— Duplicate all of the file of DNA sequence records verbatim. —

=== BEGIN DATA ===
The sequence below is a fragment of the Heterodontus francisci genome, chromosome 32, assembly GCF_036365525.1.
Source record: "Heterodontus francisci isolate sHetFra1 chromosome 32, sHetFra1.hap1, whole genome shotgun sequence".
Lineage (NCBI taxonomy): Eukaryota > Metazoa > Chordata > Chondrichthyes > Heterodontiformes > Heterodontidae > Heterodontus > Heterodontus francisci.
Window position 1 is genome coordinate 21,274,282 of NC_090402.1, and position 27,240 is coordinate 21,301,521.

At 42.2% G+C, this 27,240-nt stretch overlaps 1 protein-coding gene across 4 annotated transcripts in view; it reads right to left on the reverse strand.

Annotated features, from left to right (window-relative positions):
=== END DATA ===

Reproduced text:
The sequence below is a fragment of the Heterodontus francisci genome, chromosome 32, assembly GCF_036365525.1.
Source record: "Heterodontus francisci isolate sHetFra1 chromosome 32, sHetFra1.hap1, whole genome shotgun sequence".
Lineage (NCBI taxonomy): Eukaryota > Metazoa > Chordata > Chondrichthyes > Heterodontiformes > Heterodontidae > Heterodontus > Heterodontus francisci.
Window position 1 is genome coordinate 21,274,282 of NC_090402.1, and position 27,240 is coordinate 21,301,521.

At 42.2% G+C, this 27,240-nt stretch overlaps 1 protein-coding gene across 4 annotated transcripts in view; it reads right to left on the reverse strand.

Annotated features, from left to right (window-relative positions):